Technology Roadmap

mrbeastie0x19

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Sounds like an absolute nightmare.

- Requires a network (currently I can extract sets on another machine without a network interface).
- Requires remote authentication (otherwise a malicious attacker could target my machines address and format my drives).
- Requires 4gb ram to boot (does that sound like a bad use of resources to anyone else?)
- Looks difficult to configure, what happens when I need to drop into a shell because the installer is not flexible enough?
- If for some reason it fails (which it will) I still need to drop into a shell, except now I have more barriers to do so.

A far better installer would be a simple shell with two options: Novice and Expert. Novice will default all settings so new users just have to press enter, type in a keymap and fill in a username and password and they're up and running within minutes with sane defaults. Expert would allow manual partitioning, messing around with security hardening etc. When the project switches to pkgbase optionally there could be a prompt to install third party software, providing a simple dialog interface to browse the ports tree and select any packages of interest, or to skip that and stick with the base system.

That installer prototype is a step in the wrong direction in my opinion!
 

chrbr

Aspiring Daemon

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About the installer prototype: the page says:
Code:
That means you can put the install disc for FreeBSD into a headless machine on your network, 
and use the browser on your laptop or even smartphone to access the installer. 
The Graybeards will point out that savvy users have always been able to access 
the text installer from another computer over SSH, but even the most staunch 
Luddite has to admit that simply opening a browser on whatever device you have 
handy and pointing it to the target machine’s IP address is a big usability improvement.
Is that serious? Sure, all newcomers have headless machines around and the only issue with the FreeBSD installation is that currently there is no access to the installer by a browser. I am too stupid for this world.
EDIT: I am not a native English speaker. May be I misunderstand everything. But I do not think so.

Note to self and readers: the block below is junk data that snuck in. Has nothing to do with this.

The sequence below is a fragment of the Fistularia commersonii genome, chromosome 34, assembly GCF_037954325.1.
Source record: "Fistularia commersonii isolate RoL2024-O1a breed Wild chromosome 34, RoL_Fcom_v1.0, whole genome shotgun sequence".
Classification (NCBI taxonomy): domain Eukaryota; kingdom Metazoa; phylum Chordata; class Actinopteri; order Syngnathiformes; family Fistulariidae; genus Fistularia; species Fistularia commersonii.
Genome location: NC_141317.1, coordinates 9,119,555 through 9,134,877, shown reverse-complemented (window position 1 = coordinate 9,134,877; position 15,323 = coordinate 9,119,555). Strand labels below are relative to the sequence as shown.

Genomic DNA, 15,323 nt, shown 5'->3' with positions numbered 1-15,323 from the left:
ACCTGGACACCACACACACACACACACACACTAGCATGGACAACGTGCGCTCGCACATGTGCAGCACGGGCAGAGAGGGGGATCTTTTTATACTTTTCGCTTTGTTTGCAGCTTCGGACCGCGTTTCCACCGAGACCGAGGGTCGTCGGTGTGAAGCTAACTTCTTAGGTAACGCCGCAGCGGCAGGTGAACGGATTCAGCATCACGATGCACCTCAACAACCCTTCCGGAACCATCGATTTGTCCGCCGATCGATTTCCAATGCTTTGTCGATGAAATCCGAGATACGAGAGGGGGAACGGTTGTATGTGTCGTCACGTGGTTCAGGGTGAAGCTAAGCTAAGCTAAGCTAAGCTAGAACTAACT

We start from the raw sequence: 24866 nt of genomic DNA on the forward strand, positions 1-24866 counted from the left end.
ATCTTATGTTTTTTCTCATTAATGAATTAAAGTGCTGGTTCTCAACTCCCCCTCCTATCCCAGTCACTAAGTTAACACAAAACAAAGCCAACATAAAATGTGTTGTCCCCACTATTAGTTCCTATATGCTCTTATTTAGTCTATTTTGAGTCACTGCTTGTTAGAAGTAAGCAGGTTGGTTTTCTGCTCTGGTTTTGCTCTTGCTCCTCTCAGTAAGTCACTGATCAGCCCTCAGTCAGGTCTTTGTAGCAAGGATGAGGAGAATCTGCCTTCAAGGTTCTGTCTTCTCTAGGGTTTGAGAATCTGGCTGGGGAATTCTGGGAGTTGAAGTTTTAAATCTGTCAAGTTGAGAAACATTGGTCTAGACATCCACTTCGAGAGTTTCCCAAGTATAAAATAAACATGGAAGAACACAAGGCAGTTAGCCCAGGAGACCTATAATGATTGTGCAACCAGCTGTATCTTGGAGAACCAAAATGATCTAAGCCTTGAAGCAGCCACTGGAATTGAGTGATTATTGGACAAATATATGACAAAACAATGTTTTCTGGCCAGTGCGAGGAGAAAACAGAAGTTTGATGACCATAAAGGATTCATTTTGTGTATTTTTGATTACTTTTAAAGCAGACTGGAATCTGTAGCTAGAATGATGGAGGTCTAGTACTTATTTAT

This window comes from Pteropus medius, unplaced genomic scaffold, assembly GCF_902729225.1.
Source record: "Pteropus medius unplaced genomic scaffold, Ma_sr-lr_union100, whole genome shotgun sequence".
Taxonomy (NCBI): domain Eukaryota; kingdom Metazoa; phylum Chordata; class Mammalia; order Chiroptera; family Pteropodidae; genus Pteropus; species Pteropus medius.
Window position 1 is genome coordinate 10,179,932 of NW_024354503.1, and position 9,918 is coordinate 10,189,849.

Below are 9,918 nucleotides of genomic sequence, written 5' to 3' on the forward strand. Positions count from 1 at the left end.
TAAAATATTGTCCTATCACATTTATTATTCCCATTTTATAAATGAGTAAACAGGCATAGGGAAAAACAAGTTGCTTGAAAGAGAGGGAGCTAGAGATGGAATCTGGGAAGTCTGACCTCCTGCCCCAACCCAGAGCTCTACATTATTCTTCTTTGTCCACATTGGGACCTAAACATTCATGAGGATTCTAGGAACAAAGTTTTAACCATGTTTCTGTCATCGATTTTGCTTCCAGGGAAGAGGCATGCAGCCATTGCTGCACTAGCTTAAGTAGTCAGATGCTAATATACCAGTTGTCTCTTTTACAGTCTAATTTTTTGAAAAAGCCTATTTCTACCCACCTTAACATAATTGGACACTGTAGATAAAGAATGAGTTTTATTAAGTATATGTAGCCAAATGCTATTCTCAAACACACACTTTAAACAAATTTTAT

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grahamperrin

grahamperrin

Daemon

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<https://forums.freebsd.org/threads/82216/#post-533608> jbodenmann you didn't ask about the Thunderbolt 4 ports (I didn't expect you to), but this is worth noting:

… early stages of evaluating work on Thunderbolt 3 / USB 4 support. …

For what it's worth: a few days ago, I booted an HP EliteBook from FreeBSD 14.0-CURRENT for a few hours (to test its camera) and if I recall correctly, could not use a Microsoft mouse with the USB ports in an HP Thunderbolt 3 Dock.

(Not a particularly useful observation, because the ports seem to be intermittently not driven with Windows, and it seems that neither HP Support Assistant nor HP Image Assistant automatically provides what's required. Addressing this is on my to-do list for Monday.)
 
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grahamperrin

grahamperrin

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Requires 4gb ram to boot (does that sound like a bad use of resources to anyone else?)

The wish to require less is shared by:
  1. the developer of helloSystem, on which that particular experiment was based at the time
  2. the developer of Airyx
  3. the author of the article
  4. me and various other people, including developers whose names are not immediately apparent.
Respectively (1–3):



"the experimental installer ISO won’t even boot unless it detected at least 4 GB of RAM onboard."



Also, for reference:


… not so much is required for installed systems (without the .iso). …
 

mrbeastie0x19

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False.

Please: where did you get the misinformation? Or did you test, and encounter a failure?

View attachment 11552
From the article you linked
"Once the user has booted into the live OS, they simply need to point the browser to the loopback address at any time to access the installer’s GUI."

There is an option to do this locally then? Ok fair enough I guess it can be done, but the subsequent paragraph mentions network installs so that was the source of confusion.
 

mrbeastie0x19

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Messages: 95

The wish to require less is shared by: